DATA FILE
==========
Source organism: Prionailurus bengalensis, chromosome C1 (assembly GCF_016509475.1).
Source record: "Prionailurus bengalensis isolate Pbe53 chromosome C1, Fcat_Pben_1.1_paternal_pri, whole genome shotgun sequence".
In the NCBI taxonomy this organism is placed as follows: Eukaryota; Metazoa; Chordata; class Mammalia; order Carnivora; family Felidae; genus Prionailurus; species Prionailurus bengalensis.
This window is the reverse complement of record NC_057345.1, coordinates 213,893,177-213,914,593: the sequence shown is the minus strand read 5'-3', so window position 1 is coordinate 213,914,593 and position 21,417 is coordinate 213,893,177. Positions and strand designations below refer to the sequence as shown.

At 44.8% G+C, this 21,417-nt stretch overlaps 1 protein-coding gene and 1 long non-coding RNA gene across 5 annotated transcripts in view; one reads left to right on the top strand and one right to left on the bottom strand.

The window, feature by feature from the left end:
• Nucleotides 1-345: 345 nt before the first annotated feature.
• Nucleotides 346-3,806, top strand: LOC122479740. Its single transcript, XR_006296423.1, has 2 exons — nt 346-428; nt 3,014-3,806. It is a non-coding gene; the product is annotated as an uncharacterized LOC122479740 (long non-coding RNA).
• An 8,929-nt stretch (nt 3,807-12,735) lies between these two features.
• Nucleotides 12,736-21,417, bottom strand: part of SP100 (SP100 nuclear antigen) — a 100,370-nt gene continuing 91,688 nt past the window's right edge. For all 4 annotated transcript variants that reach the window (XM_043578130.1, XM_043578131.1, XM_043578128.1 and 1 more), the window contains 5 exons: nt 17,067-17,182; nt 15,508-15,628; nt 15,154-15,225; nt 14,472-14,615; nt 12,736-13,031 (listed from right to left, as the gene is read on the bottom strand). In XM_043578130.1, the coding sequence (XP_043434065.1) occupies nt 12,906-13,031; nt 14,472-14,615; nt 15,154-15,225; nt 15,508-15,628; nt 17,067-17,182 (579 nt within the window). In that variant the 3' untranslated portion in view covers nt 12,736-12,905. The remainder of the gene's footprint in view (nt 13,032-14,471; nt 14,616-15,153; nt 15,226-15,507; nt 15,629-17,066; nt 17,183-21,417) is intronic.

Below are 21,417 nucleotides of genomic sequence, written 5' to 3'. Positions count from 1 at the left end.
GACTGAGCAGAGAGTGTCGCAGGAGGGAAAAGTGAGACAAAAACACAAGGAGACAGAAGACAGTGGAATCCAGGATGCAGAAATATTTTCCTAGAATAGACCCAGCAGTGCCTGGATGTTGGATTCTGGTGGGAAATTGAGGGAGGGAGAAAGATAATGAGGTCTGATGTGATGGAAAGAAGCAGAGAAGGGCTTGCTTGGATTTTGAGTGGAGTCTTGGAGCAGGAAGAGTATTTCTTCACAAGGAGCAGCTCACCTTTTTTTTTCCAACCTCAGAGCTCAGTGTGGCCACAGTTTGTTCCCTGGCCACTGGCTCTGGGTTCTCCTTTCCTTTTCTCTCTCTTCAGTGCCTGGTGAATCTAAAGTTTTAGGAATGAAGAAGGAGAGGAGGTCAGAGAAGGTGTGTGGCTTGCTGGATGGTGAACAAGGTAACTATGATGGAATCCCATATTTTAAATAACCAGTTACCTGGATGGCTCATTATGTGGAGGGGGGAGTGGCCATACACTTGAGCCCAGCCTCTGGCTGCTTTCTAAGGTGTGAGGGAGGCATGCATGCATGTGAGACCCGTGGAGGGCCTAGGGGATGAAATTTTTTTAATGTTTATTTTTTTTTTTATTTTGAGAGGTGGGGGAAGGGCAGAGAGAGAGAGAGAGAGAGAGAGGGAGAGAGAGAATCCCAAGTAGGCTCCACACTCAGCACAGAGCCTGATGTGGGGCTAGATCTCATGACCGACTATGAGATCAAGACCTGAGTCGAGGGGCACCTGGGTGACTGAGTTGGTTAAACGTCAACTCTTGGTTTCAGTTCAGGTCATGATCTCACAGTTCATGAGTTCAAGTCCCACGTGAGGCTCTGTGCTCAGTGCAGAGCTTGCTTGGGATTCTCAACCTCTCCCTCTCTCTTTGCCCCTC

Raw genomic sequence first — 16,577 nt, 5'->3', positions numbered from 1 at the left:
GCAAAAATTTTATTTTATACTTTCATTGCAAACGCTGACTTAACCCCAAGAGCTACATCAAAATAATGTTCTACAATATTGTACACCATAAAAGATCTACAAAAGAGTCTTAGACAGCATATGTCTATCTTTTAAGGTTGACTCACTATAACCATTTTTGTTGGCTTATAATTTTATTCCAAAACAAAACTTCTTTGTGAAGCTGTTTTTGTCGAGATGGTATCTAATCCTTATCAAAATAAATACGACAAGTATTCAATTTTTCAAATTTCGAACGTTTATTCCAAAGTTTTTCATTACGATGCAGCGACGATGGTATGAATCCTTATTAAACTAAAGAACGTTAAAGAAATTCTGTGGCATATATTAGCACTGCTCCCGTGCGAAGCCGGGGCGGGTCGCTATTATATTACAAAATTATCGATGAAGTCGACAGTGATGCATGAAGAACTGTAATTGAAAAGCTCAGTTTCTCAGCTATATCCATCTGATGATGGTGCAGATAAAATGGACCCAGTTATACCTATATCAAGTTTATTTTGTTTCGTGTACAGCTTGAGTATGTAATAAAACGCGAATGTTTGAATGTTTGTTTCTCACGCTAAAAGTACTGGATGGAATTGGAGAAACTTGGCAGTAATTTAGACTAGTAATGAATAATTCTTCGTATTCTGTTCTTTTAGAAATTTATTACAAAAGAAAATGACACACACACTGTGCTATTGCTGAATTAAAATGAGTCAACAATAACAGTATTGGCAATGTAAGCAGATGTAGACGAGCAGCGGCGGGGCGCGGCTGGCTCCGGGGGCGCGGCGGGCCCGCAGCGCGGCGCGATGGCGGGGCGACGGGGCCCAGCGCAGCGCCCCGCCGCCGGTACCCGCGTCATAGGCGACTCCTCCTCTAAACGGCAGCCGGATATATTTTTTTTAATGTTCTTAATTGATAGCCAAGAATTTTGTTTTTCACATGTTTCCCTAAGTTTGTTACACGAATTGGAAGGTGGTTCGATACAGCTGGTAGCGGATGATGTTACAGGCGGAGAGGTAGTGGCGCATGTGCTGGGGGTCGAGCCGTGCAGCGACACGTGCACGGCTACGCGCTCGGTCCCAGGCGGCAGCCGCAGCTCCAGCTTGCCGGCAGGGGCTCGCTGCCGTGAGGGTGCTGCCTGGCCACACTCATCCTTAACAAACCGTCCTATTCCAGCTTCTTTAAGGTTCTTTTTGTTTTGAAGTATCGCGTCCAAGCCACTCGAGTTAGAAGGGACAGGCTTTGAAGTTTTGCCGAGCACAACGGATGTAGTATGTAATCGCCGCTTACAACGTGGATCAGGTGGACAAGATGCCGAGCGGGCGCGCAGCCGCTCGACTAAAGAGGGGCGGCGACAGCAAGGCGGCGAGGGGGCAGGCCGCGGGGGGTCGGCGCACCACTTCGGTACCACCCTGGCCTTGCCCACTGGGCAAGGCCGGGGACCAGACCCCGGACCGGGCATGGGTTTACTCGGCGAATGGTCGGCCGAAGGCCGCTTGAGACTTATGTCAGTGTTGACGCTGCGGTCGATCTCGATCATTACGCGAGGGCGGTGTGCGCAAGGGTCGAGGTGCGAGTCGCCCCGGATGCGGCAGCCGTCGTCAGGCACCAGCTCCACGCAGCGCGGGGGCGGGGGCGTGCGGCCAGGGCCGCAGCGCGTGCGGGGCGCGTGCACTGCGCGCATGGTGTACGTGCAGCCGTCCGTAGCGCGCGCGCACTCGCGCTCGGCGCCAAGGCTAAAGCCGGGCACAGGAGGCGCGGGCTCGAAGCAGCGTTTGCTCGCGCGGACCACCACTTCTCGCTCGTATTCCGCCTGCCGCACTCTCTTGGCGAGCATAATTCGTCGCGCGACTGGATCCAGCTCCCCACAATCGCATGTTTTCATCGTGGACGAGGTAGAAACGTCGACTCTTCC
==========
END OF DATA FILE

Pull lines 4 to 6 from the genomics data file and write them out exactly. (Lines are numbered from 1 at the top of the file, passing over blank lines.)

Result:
This window is the reverse complement of record NC_057345.1, coordinates 213,893,177-213,914,593: the sequence shown is the minus strand read 5'-3', so window position 1 is coordinate 213,914,593 and position 21,417 is coordinate 213,893,177. Positions and strand designations below refer to the sequence as shown.

At 44.8% G+C, this 21,417-nt stretch overlaps 1 protein-coding gene and 1 long non-coding RNA gene across 5 annotated transcripts in view; one reads left to right on the top strand and one right to left on the bottom strand.

The window, feature by feature from the left end: